Intracorporeal Needles

Laparoscopic intracorporeal needle configuration has received limited attention by manufacturers to date (156). Because of the limitations of the closed working environment and difficulty of intracorporeal suturing, it might be expected that needle configurations should approximate those of microsurgery. Needles should be high-quality stainless steel or carbon steel. Carbon steel needles are harder but are more brittle, and "on-table" adjustments could result in weakening or breaking of the shaft. Homogenous stainless steel is preferred but more costly. The needle profile of choice has not been rigorously investigated (146). In our study of intracorporeal bladder neck reconstructions, we identified three configurations that facilitated intracorporeal suturing (151). A curved 3/8 needle, a ski configuration, and an "S"-shaped profile were most helpful (Fig. 31). Needle points can be taper point, cutting, spatulated, or taper cut depending upon the tissue and resistance expected in suturing.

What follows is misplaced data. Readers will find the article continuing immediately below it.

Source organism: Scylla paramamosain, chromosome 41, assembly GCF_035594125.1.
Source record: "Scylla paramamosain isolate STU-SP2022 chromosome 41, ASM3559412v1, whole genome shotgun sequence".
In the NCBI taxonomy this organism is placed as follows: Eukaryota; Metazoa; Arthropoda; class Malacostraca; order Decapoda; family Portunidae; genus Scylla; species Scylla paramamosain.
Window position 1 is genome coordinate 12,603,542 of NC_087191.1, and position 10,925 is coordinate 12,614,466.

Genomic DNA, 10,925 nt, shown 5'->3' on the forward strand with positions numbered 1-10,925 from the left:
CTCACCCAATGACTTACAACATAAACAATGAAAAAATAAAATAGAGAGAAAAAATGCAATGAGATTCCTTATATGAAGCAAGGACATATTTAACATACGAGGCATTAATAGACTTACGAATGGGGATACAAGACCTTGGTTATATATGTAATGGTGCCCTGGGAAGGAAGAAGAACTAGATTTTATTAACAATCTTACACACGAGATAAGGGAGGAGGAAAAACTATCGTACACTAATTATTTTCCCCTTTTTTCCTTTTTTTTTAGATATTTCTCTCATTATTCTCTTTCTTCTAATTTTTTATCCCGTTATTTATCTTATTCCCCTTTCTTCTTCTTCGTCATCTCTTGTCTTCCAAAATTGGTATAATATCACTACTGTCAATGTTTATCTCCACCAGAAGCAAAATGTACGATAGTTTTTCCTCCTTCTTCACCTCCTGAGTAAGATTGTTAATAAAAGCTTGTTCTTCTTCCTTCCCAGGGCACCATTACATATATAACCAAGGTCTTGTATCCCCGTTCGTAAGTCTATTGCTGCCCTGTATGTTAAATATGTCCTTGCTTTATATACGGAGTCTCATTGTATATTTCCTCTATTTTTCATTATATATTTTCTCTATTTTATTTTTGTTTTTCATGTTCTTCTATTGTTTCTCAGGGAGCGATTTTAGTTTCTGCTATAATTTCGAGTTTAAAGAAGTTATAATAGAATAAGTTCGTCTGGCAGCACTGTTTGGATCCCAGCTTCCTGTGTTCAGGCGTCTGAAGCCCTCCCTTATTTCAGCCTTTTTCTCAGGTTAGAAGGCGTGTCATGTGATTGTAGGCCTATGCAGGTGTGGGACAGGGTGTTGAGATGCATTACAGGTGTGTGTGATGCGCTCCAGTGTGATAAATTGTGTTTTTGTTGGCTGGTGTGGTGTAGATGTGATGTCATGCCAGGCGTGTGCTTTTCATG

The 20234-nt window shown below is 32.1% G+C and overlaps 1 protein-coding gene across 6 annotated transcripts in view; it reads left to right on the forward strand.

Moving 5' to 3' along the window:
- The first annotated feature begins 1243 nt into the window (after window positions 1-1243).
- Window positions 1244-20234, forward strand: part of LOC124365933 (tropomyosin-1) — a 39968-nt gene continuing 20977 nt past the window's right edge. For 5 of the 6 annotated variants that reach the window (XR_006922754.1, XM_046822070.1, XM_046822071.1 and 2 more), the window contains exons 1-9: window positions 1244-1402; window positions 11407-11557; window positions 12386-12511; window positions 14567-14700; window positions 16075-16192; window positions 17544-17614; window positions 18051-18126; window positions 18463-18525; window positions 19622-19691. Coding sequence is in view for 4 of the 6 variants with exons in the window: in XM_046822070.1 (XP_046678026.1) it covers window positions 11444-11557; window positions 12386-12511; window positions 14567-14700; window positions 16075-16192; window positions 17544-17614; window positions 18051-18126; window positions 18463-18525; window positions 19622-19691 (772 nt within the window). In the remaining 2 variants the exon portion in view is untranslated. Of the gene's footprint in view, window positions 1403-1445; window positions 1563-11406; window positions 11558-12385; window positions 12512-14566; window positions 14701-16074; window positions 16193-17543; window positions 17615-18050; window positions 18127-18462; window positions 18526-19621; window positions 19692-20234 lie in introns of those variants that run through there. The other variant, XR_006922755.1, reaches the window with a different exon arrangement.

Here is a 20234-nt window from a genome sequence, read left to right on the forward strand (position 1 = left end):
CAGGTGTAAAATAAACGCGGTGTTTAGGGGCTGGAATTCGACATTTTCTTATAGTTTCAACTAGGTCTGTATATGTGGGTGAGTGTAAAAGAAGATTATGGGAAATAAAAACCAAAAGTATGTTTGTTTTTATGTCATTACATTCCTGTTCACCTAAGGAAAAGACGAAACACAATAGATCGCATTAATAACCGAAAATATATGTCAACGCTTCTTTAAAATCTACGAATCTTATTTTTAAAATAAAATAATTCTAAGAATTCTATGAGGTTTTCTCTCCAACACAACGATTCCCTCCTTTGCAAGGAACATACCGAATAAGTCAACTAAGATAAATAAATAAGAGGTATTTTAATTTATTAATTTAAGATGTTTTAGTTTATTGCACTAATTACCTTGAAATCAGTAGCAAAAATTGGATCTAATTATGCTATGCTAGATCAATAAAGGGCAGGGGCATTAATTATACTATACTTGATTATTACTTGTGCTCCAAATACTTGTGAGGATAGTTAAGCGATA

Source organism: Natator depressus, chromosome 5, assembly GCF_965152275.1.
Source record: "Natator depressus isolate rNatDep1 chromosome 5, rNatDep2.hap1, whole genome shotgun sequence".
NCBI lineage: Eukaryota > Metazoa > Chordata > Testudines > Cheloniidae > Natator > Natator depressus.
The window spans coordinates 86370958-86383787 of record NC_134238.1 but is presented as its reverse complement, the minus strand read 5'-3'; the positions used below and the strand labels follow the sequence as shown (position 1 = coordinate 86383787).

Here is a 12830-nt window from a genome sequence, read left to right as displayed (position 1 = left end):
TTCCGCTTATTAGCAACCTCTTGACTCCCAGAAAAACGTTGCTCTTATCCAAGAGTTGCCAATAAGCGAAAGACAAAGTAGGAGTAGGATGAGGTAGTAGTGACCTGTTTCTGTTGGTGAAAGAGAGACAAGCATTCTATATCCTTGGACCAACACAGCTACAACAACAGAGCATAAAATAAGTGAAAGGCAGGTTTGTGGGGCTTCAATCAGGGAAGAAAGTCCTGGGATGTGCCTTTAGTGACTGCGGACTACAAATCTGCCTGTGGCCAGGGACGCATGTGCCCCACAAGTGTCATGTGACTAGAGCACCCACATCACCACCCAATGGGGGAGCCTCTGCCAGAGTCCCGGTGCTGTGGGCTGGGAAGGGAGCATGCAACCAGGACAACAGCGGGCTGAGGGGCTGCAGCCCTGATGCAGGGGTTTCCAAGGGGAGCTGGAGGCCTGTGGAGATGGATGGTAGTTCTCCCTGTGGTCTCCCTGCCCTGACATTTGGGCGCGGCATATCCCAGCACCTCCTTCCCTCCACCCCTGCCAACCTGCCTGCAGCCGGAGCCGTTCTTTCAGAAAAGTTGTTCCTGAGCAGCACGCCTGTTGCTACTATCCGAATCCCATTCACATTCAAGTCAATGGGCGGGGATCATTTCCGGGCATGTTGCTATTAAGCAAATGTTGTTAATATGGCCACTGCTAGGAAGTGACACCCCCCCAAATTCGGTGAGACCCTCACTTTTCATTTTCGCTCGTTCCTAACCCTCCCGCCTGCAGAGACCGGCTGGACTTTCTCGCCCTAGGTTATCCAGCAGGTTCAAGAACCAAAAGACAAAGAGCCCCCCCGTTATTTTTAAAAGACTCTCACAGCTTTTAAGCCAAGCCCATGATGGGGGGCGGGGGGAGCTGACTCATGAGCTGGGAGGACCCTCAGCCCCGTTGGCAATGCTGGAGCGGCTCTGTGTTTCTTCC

The spatial constraints limit the needle size, shape, and suture lengths needed to most expeditiously accomplish intracorporeal suturing. For urologic pelvic work on the urethra or bladder neck, the deep recesses of the retropubic space permit only a small 1/2 or 3/8 needle (RB-1 or TF) taper point configured needle to allow eversion of knots when reconstruction is performed. Some investigators have advocated straight needles (SC-1 Ethicon, TS-20 Davis & Geck, Endosutureā„¢ WISAP, or ELW U.S. Surgical). These have primary advantage on surface structures or when intracorporeal suturing with straight needle graspers.

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